The Singapore National Olympic Council (SNOC) is marking its 70th anniversary this year with "Rings of Stars and Crescent", a book shining the spotlight on sporting officials behind the scenes.
Here is the second of four excerpts from the book:
SEPARATION FROM MALAYSIA
In just 15 months, the brief marriage (between the two Olympic councils) was called off on Aug 9, 1965, as the two countries separated in a shock announcement. But while merger (between the Olympic councils) was painful, separation for the sports groups was met with glee from Singapore.
(Sports editor Norman) Siebel wrote in The Straits Times: "With as much haste as, and undoubtedly greater enthusiasm than Singapore's pre-September 1963 national sports bodies had to shed their international status to join Malaysian federations as state affiliates in order to make their representatives eligible as Malaysians for last year's Olympic Games and other international events, they will now have to reapply for their international certificates from the world controlling bodies to compete as Singaporeans."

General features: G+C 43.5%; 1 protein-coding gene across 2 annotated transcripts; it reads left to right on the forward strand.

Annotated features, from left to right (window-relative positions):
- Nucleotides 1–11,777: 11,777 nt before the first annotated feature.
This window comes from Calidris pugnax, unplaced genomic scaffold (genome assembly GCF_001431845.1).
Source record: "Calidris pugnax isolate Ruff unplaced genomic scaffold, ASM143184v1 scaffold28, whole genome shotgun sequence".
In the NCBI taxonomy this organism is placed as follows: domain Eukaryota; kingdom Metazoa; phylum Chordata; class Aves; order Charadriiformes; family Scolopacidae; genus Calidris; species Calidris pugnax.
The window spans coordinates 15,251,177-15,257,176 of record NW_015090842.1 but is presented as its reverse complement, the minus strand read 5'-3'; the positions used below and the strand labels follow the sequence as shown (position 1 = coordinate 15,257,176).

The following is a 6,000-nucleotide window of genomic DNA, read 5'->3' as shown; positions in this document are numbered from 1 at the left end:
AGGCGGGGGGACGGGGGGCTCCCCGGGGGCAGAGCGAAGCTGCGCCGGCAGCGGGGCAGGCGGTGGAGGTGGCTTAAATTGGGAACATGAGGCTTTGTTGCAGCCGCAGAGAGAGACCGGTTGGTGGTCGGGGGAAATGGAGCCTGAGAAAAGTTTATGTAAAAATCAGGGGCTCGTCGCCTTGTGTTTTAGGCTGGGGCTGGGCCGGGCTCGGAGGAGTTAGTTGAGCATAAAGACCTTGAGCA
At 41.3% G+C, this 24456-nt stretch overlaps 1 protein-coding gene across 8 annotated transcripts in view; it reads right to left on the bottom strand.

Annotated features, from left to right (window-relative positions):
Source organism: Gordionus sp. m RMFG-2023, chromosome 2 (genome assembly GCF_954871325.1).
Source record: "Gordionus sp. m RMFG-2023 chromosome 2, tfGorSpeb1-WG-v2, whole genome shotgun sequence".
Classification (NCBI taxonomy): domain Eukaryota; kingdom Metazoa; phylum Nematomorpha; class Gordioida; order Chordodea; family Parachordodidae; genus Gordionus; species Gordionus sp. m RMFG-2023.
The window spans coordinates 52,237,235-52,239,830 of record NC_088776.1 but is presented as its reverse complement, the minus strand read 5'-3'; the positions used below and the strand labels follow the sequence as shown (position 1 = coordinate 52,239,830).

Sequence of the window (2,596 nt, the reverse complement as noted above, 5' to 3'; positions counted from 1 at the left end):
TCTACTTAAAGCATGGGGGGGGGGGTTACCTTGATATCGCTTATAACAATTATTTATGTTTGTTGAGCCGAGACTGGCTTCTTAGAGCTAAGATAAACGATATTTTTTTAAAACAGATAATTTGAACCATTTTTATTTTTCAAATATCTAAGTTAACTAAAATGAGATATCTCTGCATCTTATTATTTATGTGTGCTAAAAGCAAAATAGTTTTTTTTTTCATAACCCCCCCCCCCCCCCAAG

The pride in being Singaporeans was evident and fast. In September 1965, a month after separation, local media proudly referred to (SOSC president A.T.) Rajah as the "Singapore Government's envoy". Singapore's relationship with Kuala Lumpur was no longer a subordinate one. By October 1965, SOSC was readmitted into the IOC (International Olympic Committee) along with Saudi Arabia, Togo, Guinea and the Central African Republic. SOSC was truly on its own, representing an independent country for the first time after 18 years. Its confusion over its identity finally came to an end.